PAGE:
Thomas:         Huh.

Andrew:         Talking about the merits of that.  It doesn’t otherwise answer any of the other serious charges that are in the Motion for Sanctions, it just says get this motion out of here, and is drawing attention because at the end of page 3 in footnote 3 it says that – it quotes Buzz Lightyear and was like “well if you don’t enforce the time limits you could have motion in courts to infinity and beyond.”

Thomas:         [Laughs]

Andrew:         And you’re like … that’s not clever, you idiot, you’re just saying I want to enforce time limits, but whatever.  Yesterday Governor Evers filed his opposition to the Motion to Strike and Thomas, I have to tell you, this has been nothing but a legal smackdown since the beginning.

Thomas:         Yeah.

Andrew:         This is the best legal smackdown of those.

Thomas:         Wow.

Andrew:         Yeah, it is so fantastic, and to explain how fantastic it is, I first have to tell you a little bit of a secret.  I know you know this because you saw, for example, in the filing of our amicus brief, it’s the difference between an actual motion and the brief supporting it.  Usually when I say “I’m gonna upload the Motion for Sanctions” what I’m really uploading is the Memorandum Supporting the Motion for Sanctions.

Thomas:         Hmm.

Andrew:         Because the Motion for Sanctions is just a one-page legalese thing that is gonna say “Whereas pursuant to 19 U.S.C. § 7432, Petitioner hereby requests that Respondent pay attorneys fees in the amount of $102,000.00.”  That’s it.  The reasons why are what’s set out in the accompanying memorandum, and that’s what’s interesting.  We call that on the show “the Motion” rather than “the Memorandum,” because you don’t care.  [Laughs]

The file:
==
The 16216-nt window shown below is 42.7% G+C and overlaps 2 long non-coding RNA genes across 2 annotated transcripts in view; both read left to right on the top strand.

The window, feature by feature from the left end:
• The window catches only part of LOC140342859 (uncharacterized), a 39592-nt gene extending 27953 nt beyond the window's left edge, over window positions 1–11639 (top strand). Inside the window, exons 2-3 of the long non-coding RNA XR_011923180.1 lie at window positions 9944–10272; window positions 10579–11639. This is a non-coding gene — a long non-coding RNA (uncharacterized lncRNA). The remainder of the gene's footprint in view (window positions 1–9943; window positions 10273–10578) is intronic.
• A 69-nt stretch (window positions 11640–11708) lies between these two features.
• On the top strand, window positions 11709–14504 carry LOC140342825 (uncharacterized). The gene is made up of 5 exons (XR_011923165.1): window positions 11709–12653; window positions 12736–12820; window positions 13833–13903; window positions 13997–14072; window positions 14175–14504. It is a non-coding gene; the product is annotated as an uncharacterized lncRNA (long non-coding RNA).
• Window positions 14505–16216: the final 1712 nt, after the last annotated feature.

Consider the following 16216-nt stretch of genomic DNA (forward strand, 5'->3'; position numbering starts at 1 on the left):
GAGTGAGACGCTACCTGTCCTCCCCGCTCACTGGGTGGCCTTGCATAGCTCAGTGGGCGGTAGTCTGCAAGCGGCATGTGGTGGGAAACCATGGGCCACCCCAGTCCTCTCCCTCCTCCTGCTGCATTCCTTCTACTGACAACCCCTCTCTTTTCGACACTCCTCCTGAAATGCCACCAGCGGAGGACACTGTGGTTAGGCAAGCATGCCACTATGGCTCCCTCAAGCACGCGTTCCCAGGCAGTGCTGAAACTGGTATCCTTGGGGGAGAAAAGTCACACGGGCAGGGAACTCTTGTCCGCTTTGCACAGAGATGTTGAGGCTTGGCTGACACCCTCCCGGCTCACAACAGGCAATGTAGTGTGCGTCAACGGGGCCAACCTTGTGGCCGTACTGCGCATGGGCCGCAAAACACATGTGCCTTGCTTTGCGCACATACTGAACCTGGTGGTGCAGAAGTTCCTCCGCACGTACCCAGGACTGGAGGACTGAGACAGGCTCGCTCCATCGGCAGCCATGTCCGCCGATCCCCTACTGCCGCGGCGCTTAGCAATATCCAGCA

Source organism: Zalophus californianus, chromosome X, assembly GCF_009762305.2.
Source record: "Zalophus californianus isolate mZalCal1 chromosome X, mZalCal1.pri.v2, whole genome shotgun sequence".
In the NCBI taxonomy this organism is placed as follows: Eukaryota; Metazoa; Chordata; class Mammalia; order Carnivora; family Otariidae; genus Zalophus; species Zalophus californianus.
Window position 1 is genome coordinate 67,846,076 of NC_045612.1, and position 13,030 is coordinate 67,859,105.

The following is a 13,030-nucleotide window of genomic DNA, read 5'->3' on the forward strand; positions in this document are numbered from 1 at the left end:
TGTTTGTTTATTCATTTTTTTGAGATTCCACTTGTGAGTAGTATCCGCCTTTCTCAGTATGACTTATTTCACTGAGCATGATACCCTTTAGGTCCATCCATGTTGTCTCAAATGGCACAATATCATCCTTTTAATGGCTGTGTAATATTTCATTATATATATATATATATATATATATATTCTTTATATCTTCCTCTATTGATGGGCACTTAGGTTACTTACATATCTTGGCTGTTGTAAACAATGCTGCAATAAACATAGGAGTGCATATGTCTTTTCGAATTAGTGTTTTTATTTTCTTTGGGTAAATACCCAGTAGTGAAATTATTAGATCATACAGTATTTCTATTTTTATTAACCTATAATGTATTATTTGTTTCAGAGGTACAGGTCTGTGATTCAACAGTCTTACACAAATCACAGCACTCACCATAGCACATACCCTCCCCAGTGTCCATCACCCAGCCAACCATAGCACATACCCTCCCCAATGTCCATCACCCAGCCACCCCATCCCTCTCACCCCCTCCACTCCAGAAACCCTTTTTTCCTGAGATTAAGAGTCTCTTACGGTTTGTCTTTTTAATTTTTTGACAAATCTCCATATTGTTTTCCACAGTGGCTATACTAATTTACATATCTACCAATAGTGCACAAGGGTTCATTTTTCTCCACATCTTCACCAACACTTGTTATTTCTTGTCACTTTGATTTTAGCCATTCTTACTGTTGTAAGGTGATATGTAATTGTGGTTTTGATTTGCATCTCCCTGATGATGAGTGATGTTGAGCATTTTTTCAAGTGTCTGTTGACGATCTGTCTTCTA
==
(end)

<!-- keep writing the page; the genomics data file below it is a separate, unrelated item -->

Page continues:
Thomas:         Gotcha.

Andrew:         Except in this case.

Thomas:         Ooh.

Andrew:         I’m going to include both the actual motion that Sidney Powell filed as the Motion to Strike, as well as the Memorandum in Support, because the actual motion begins – I’ve told you these people are cargo cult lawyers all the time.  It looks like a pleading but isn’t.  It says “Plaintiff William Feehan, by and through undersigned counsel, respectfully requests that this Honorable Court enter an order pursuant to Civil L. R. 7(a), striking Defendant’s Motion for Sanctions.”  Now if I read that to you, that doesn’t seem strange, right?

Thomas:         Right.

Andrew:         That’s just like standard legalese. 

Thomas:         Yup.

Andrew:         Except that [Laughs] Local Civil Rule 7(a) is not authority.  Local Rule 7(a) is what says, (quote) “every motion must state the statute or rule pursuant to which it is made.”

Thomas:         What?

Andrew:         Yeah.  They cited the rule that they’re violating in support of-

Thomas:         [Laughs]

Andrew:         -sanctions to which they are not entitled.

Thomas:         [Laughs]

Andrew:         It gets better than that.  Then Tony Evers says “look, you cited to 7(a) relying” (quote) this is direct from the brief, “relying solely on this rule as the basis for a motion seeking relief is nonsensical.  By doing that, Plaintiff has contravened the rule’s directive.  This failure is itself sanctionable by the Court.”  [Laughs]

Thomas:         I was gonna say!  It’s like she filed more evidence for the sanctions herself, kinda.  Like “here’s some more for ya!”

Andrew:         Remember their original brief, we spent a half an hour on this in the last episode.  It was not just Spyder’s and Terpsichore’s.  It was also “these guys are super bad at being lawyers,” and to come out of the box with, yet again-

Thomas:         [Laughs]

Andrew:         -screwing up being lawyers is just amazing to me.  But it gets better.  Okay, 7(a) is not authority.  The actual authority would be Rule 12(f) of the Rules of Civil Procedure, but that doesn’t apply because the original sanctions motion is not a Pleading, it’s a Motion.  12(f) says “a Motion to Strike may be directed only towards the Pleadings” that is, the Complaint and the Answer, “and not towards Motions, Affidavits, Briefs, or other documents.”  Alright, so we didn’t cite a rule.  The rule that we could cite doesn’t apply. 

Next, even if it did apply you can’t use a Motion to Strike to get rid of something in its entirety, which is 100% true, by the way.  I have litigated a Motion to Strike a couple of times very briefly in my legal career, and what you do is you use a Motion to Strike when the other side has put in salacious and irrelevant allegations in their complaint.  I sue you for trespass and then I also put in 150 paragraphs about what a terrible human being you are.